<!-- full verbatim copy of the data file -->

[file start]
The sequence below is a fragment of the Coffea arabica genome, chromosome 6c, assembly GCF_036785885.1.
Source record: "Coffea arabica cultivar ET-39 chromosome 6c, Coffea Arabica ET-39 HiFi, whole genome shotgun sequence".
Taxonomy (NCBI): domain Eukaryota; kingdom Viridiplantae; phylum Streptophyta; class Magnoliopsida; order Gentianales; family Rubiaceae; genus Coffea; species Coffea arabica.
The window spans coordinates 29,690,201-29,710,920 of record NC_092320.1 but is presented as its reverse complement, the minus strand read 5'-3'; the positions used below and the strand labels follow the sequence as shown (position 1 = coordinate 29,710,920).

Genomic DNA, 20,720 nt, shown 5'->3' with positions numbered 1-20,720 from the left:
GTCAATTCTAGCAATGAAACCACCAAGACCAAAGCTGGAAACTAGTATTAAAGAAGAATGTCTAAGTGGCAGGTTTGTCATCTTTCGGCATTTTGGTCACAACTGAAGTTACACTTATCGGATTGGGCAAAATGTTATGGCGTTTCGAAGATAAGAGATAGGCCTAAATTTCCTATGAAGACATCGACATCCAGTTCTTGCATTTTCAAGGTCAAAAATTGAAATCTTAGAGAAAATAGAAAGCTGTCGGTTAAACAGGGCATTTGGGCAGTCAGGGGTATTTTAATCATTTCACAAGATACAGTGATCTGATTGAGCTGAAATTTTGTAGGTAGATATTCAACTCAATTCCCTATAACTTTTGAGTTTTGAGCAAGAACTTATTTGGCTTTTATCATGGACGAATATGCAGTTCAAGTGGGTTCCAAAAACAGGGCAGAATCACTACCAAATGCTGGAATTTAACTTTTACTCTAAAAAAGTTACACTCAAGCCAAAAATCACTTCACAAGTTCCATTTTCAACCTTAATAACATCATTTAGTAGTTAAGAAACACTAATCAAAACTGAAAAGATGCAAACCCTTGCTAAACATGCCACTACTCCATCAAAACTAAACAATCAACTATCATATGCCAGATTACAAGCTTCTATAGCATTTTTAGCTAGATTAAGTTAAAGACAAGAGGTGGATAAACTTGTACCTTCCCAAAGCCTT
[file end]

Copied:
The sequence below is a fragment of the Coffea arabica genome, chromosome 6c, assembly GCF_036785885.1.
Source record: "Coffea arabica cultivar ET-39 chromosome 6c, Coffea Arabica ET-39 HiFi, whole genome shotgun sequence".
Taxonomy (NCBI): domain Eukaryota; kingdom Viridiplantae; phylum Streptophyta; class Magnoliopsida; order Gentianales; family Rubiaceae; genus Coffea; species Coffea arabica.
The window spans coordinates 29,690,201-29,710,920 of record NC_092320.1 but is presented as its reverse complement, the minus strand read 5'-3'; the positions used below and the strand labels follow the sequence as shown (position 1 = coordinate 29,710,920).

Genomic DNA, 20,720 nt, shown 5'->3' with positions numbered 1-20,720 from the left:
GTCAATTCTAGCAATGAAACCACCAAGACCAAAGCTGGAAACTAGTATTAAAGAAGAATGTCTAAGTGGCAGGTTTGTCATCTTTCGGCATTTTGGTCACAACTGAAGTTACACTTATCGGATTGGGCAAAATGTTATGGCGTTTCGAAGATAAGAGATAGGCCTAAATTTCCTATGAAGACATCGACATCCAGTTCTTGCATTTTCAAGGTCAAAAATTGAAATCTTAGAGAAAATAGAAAGCTGTCGGTTAAACAGGGCATTTGGGCAGTCAGGGGTATTTTAATCATTTCACAAGATACAGTGATCTGATTGAGCTGAAATTTTGTAGGTAGATATTCAACTCAATTCCCTATAACTTTTGAGTTTTGAGCAAGAACTTATTTGGCTTTTATCATGGACGAATATGCAGTTCAAGTGGGTTCCAAAAACAGGGCAGAATCACTACCAAATGCTGGAATTTAACTTTTACTCTAAAAAAGTTACACTCAAGCCAAAAATCACTTCACAAGTTCCATTTTCAACCTTAATAACATCATTTAGTAGTTAAGAAACACTAATCAAAACTGAAAAGATGCAAACCCTTGCTAAACATGCCACTACTCCATCAAAACTAAACAATCAACTATCATATGCCAGATTACAAGCTTCTATAGCATTTTTAGCTAGATTAAGTTAAAGACAAGAGGTGGATAAACTTGTACCTTCCCAAAGCCTT